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Subscriber Newsletter July 7, 2015

A Gluten Free Works Notification for Health Guide Subscribers
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Subscriber Newsletter

Dear << Test First Name >>:Welcome to the Gluten Free Works Health Guide Newsletter!

Today’s topic concerns cancers related to gluten sensitivity and celiac disease and how to avoid them.

Please email us questions or topic suggestions at info@glutenfreeworks.com.

Thank You!

-John Libonati, Publisher
Gluten Free Works Health Guide


Cancers in Celiac Disease and Gluten Sensitivity and How to Avoid Them 

Cancer is a frightening diagnosis. People think of it as a thing, that attacks the body.

Cancer is a disease stemming from broken cells and a compromised immune system.

There are three main components that lead to the development of cancer in gluten sensitivity and celiac disease:

1. Damage from Chronic Acidosis and Inflammation
2. Nutrient Deficiencies
3. Compromised Immune System

Damage from Chronic Acidosis and Inflammation

Gluten sensitivity and celiac disease lead to acidosis and chronic inflammation.

An acidic body will experience higher than normal inflammation. Acidosis destroys good gut bacteria, but allows bad bacteria to thrive. As a result, the good bacteria is not present to help digest and absorb nutrients. Acidosis also leads to inflammation. Inflammation damages cells and structures. Interestingly, cancer cells thrive under acidic conditions.

Chronic inflammation damages cells and interferes with cellular replication and DNA transcription. As a result, damaged cells (cancerous) are formed, that replicate themselves, leading to tumors.

Nutrient Deficiencies

Gluten sensitivity and celiac disease lead to nutrient deficiencies. Damage to the small intestine means nutrients that should be absorbed are not. Cells require certain nutrients to replicate properly. If those nutrients do not exist, mutations occur. The immune system requires nutrients to function properly. When those nutrients are missing, a situation develops that is referred to as immunocompromised. A compromised immune system cannot destroy mutated cells and cancer.

Compromised Immune System

A properly functioning immune system kills and removes damaged and dysfuctioning cells, including precancerous and cancerous cells. If the immune system is occupied with trying to remove gluten and the cells it has damaged, it is less able to attend other functions, such as killing and removing cancer cells.

Tip: To avoid cancer, reduce inflammation and maintain a healthy nutritional status. Be sure you are 100% gluten-free and also identify other causes of inflammation that you can remove from your diet and life. Review the cancer related disorders below. The treatment options list which nutrients you want to intake to avoid cancer. Also, read through the Nutrient Deficiencies, so you know what each nutrient does and the symptoms you would experience if you were deficient. This way, you can keep up your stores of nutrients and stay healthy.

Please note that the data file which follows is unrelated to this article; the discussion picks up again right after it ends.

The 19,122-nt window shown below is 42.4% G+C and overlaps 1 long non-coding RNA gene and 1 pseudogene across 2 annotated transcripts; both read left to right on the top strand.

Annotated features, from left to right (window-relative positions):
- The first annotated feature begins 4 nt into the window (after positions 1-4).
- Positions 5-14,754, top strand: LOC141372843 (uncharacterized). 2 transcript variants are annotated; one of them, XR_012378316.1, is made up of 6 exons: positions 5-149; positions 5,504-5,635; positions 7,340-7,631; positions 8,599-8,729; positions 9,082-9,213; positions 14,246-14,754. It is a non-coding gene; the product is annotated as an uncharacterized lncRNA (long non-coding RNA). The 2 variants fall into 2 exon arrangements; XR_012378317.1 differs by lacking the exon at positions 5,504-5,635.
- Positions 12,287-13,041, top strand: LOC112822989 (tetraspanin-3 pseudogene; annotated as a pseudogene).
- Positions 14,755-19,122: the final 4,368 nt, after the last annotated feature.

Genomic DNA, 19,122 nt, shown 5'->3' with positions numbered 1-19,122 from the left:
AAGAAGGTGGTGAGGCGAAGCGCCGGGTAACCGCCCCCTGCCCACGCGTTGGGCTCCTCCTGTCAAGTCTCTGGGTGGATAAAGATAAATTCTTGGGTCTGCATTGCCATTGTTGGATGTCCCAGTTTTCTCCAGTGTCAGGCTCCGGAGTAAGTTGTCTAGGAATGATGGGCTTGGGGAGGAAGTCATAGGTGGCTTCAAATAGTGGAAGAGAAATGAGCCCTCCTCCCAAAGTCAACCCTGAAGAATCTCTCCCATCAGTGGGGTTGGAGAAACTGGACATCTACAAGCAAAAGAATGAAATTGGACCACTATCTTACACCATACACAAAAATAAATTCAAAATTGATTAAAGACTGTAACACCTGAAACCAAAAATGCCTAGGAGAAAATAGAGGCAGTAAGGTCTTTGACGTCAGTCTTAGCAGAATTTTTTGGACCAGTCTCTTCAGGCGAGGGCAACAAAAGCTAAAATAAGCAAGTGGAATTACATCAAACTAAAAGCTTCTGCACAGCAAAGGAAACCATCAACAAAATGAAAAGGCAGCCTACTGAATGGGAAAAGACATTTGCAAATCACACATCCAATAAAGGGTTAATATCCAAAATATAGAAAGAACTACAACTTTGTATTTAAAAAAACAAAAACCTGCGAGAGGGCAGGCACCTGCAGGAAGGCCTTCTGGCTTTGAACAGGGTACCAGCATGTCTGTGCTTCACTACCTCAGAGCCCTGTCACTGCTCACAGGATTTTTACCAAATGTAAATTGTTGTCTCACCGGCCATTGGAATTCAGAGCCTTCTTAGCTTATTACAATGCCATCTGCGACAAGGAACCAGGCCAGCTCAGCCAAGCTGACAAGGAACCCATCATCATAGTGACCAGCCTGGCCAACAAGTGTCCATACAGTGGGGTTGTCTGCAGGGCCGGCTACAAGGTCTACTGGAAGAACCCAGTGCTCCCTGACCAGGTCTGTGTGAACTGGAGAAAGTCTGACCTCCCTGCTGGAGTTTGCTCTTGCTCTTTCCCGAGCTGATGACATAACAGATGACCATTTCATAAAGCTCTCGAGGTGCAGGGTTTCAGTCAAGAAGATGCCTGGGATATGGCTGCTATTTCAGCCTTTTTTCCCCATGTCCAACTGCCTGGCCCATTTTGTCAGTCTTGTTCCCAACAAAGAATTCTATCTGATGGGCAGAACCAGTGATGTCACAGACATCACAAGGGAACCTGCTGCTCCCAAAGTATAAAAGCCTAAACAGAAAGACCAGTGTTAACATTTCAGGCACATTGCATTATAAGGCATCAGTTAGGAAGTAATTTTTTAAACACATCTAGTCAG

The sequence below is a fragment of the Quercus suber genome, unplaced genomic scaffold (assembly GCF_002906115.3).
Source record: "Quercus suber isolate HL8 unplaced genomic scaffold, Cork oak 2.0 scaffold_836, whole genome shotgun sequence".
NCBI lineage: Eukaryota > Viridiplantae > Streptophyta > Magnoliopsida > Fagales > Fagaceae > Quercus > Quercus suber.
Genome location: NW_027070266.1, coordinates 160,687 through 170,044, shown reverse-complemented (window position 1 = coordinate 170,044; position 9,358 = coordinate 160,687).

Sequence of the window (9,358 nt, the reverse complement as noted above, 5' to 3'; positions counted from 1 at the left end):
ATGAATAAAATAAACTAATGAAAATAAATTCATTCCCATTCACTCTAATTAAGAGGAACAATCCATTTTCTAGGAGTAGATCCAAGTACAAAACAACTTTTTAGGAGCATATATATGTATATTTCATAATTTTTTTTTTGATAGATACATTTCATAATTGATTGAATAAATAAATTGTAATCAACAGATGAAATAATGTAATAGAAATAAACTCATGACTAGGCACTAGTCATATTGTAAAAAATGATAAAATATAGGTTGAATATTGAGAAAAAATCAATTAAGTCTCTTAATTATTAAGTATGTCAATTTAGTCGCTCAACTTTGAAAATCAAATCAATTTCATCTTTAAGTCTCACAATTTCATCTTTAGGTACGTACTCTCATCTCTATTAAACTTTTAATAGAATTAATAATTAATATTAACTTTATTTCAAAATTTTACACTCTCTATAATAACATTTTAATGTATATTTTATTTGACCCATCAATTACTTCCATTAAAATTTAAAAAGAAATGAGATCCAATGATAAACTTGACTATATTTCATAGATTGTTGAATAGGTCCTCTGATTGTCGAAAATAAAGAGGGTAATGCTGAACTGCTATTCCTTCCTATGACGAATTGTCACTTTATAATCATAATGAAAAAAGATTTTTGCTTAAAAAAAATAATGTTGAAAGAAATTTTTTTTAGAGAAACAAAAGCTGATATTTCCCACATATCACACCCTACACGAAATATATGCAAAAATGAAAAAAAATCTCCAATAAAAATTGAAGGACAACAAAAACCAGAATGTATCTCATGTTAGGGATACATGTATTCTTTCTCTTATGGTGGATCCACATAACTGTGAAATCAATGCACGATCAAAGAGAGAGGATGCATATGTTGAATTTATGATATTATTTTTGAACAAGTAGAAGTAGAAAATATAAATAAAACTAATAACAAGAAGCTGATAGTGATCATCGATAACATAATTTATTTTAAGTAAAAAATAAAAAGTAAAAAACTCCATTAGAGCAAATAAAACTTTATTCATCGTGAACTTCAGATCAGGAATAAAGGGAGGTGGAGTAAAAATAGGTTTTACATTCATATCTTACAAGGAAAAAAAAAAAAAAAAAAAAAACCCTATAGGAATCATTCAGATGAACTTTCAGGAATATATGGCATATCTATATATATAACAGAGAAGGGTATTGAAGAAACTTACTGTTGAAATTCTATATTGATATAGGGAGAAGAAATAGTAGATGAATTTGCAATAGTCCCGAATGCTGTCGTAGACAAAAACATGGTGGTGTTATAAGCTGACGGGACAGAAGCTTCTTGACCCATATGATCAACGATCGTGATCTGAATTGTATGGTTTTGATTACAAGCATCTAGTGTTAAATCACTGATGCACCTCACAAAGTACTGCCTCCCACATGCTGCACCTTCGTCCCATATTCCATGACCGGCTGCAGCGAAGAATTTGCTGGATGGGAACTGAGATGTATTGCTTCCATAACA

You can also look up your symptoms under the Health Condition Search. Note the causes. Then, follow the steps listed for treating the issues.


Cancers Related to Gluten Sensitivity and Celiac Disease

The following posts concern cancers.

Cancer Predisposition In Children 

What Is Cancer Predisposition In Children? Cancer predisposition in children signifies a higher than normal risk of developing cancer. Cancer is the uncontrolled division of abnormal cells in the body. Among the 12 major types of childhood cancers, leukemias (blood …

Read More »


Parathyroid Cancer

What Is Parathyroid Carcinoma? Parathyroid carcinoma is a slow growing rare malignancy involving overactive parathyroid glands and is characterized by profound hypercalcemia (elevated blood calcium level), parathyroid hormone levels of more than 3 times upper normal limits, and palpable neck mass.1 …

Read More »



Post-Cricoid Cancer

What Is Post-Cricoid Carcinoma? Post-cricoid carcinoma is a rare malignancy arising in the hypopharynx. Q: What is the hypopharynx? A: The hypopharynx is the lower portion of the pharynx that opens into the larynx. It is comprised of the postcricoid …

Read More »


Cancer Of The Pharynx 

What Is Cancer Of The Pharynx? Cancer of the pharynx is a malignant growth of stratified squamous cells that line the pharynx, or throat. Q: What are stratified squamous cells that line the pharynx? A: Stratified squamous cells are thin, flat epithelial …

Read More »


Esophageal Small Cell Cancer

What Is Esophageal Small Cell Cancer (Carcinoma)? Esophageal small cell carcinoma is a rare and aggressive malignancy arising in the esophagus with a poor prognosis. Q: Where does the cancer occur in the esophagus? A: Esophageal cancer can occur anywhere in …

Read More »


Lymphoma, Enteropathy-Associated T-Cell (EATL) 

What Is Enteropathy-Associated T-Cell Lymphoma? Enteropathy associated T-cell lymphoma (EATL), although rare, is a tumor of intraepithelial lymphocytes. It is the most common primary gastrointestinal T-cell lymphoma and is characterized by its aggressive course and poor prognosis. Primary means this …

Read More »


Adenocarcinoma Of Small Intestine (Cancer)

What Is Adenocarcinoma Of Small Intestine? Adenocarcinomas are malignant tumors, or cancer, of the small bowel arising out of glandular tissue. They fall in the category of rare neoplasm, comprising only 3% of all gastrointestinal malignancies. Primary adenocarcinoma is the …

Read More »


Cancer Of The Esophagus 

What Is Cancer Of The Esophagus? Cancer of the esophagus is a malignancy arising in the stratified squamous cell lining of any part of the esophagus and having a poor prognosis. This tumor first invades the deeper layers of the …

Read More »



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